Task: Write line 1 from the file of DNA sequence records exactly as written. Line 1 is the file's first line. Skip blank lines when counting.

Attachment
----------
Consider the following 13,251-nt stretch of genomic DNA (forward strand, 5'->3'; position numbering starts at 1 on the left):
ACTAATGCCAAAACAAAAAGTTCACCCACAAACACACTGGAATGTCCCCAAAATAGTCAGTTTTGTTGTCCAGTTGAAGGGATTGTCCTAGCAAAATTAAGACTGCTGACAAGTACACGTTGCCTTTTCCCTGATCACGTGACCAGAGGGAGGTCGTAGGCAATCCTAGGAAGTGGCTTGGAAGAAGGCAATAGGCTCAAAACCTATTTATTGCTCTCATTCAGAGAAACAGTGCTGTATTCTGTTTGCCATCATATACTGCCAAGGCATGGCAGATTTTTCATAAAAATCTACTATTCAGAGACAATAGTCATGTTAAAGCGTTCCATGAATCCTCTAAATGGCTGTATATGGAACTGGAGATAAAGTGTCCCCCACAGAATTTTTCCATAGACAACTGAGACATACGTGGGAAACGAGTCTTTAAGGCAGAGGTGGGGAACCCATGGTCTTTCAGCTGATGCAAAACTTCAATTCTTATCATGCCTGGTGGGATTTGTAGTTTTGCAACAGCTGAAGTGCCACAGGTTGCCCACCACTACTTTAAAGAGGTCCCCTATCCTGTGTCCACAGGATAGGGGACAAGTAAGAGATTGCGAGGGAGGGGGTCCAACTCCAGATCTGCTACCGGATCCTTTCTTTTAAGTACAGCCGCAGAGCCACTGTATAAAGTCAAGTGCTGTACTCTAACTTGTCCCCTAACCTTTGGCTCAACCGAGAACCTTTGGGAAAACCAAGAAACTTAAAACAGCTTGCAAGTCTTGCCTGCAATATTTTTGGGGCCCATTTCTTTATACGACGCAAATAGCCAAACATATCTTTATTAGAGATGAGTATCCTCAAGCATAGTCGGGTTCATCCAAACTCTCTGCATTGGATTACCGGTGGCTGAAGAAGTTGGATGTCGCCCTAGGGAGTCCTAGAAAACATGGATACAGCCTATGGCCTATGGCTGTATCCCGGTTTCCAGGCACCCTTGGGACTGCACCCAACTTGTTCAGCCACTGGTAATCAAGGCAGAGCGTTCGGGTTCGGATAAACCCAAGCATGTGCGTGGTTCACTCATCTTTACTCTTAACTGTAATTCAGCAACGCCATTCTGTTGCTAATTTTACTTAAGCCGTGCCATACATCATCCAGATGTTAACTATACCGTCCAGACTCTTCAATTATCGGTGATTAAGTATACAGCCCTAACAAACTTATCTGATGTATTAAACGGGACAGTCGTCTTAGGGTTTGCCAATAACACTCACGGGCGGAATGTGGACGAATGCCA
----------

Consider the following 13,251-nt stretch of genomic DNA (forward strand, 5'->3'; position numbering starts at 1 on the left):